Indian mining giant Adani's plan to build one of the world's largest coal mines in Australia cleared another legal hurdle on Monday after a top court dismissed an environmental group's plea for overturning the government's approval to the controversy-hit 21.7 billion dollar project.
The Australian Conservation Foundation (ACF) had argued in the Federal Court that the former environment minister Greg Hunt failed to consider if the impact of burning coal and climate pollution was in line with global obligations to protect the Great Barrier Reef.
Welcoming the decision, the Adani company said the ruling had once again reinforced the stringency of the strict, science and evidence-based federal environmental approval process governing its planned mine at Carmichael in Queensland's Galilee Basin.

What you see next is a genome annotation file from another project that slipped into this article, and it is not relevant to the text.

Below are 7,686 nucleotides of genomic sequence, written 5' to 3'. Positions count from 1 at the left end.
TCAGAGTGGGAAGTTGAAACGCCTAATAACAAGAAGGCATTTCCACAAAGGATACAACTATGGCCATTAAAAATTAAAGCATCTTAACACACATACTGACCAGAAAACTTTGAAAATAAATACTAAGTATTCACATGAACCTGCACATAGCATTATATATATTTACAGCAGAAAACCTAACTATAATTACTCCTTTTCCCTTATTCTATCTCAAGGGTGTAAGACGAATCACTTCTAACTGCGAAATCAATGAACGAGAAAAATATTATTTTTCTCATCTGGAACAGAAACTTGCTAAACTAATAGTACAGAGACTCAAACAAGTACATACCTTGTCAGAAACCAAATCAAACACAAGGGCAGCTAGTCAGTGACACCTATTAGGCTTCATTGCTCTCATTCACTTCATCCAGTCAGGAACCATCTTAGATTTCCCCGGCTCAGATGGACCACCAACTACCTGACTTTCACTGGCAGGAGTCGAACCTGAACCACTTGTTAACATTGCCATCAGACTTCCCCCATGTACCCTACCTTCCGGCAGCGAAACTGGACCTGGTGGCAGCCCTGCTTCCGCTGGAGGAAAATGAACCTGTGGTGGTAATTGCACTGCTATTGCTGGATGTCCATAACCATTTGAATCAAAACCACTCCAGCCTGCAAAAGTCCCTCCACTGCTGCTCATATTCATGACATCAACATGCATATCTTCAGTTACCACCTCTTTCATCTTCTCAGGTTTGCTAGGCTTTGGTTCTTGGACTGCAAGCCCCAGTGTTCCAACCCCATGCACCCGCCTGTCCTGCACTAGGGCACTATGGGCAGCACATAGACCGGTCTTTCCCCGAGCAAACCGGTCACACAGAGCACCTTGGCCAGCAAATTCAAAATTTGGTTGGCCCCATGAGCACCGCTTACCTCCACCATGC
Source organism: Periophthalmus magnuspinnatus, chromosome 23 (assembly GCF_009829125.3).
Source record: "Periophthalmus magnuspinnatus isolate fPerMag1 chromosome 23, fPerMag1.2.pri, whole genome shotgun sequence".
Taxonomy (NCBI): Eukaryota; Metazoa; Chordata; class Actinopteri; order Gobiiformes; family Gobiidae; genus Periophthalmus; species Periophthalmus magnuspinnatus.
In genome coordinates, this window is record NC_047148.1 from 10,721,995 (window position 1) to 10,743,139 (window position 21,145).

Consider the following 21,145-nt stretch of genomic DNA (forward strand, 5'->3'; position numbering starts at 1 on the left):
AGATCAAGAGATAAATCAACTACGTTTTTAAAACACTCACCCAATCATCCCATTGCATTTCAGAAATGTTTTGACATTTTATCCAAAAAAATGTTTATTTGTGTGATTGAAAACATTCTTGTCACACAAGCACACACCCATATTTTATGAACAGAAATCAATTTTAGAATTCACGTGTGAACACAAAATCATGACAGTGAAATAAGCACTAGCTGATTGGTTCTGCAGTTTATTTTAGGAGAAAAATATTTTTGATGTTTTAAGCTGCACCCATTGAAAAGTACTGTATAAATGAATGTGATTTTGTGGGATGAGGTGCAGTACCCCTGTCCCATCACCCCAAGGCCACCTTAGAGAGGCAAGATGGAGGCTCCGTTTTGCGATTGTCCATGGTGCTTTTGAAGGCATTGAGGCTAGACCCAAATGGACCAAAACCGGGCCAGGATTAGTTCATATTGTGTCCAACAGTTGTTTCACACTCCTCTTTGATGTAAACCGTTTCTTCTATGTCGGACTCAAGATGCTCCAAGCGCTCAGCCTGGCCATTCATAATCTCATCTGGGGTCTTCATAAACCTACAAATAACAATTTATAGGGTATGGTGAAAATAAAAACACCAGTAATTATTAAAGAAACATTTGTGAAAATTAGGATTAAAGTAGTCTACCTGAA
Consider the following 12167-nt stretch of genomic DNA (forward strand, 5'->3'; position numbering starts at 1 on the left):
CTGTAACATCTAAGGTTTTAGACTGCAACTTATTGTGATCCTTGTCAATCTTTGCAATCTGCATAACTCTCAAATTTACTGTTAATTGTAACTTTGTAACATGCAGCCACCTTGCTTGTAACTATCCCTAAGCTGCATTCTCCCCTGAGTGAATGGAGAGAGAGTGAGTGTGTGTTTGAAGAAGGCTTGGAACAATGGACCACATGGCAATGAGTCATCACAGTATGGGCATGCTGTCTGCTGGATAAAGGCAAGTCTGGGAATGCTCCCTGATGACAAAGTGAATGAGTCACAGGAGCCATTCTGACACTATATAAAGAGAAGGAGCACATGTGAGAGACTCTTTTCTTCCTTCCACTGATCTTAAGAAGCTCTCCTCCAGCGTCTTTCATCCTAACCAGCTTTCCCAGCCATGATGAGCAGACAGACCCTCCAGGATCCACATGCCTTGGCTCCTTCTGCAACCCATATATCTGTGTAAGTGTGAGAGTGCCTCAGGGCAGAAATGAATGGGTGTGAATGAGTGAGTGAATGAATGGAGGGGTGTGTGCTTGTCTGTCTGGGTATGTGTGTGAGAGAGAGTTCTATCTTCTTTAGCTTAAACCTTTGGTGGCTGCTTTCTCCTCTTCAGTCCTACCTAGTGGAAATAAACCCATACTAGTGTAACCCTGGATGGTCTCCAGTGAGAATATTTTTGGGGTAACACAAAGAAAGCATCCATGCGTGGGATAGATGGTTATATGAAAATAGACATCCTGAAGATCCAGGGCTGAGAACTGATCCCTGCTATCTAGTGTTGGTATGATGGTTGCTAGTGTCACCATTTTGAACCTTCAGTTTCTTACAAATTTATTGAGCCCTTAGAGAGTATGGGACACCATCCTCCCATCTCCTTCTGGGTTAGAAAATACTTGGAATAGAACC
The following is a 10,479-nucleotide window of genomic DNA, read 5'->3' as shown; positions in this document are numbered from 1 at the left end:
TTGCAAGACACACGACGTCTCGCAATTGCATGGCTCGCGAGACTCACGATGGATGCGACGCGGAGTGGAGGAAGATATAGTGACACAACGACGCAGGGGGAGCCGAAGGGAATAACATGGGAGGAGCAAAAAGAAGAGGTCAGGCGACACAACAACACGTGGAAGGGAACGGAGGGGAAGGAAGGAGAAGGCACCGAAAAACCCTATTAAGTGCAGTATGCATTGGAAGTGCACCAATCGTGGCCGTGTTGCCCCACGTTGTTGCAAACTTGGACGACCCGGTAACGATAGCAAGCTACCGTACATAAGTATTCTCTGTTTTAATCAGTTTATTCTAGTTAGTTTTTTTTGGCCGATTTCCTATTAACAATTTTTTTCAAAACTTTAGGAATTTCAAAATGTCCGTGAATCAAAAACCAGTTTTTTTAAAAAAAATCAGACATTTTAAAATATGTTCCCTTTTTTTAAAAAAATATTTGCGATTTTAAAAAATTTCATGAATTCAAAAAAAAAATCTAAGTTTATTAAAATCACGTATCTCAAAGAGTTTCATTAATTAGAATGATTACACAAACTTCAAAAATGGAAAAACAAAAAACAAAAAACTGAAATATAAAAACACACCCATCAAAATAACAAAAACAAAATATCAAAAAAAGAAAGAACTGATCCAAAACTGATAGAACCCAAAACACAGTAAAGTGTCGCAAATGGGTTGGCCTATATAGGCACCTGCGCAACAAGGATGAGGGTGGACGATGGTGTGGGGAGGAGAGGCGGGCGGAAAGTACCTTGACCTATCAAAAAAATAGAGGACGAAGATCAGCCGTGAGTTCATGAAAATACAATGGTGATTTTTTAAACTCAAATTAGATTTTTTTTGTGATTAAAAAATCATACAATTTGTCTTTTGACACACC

"Over six years, there have been multiple approval processes, some two years of cumulative community consultation and submissions as part of those processes, and over ten appeals and judicial processes brought on by activists," Adani said, adding that, "there can be no question that there has been more than ample opportunity for consultation, input and appeal and for activists to have their say".
Clearly, the time has come for the will of communities who are crying out for these projects to proceed to have their voices heard not just those of activists from out of town, it said.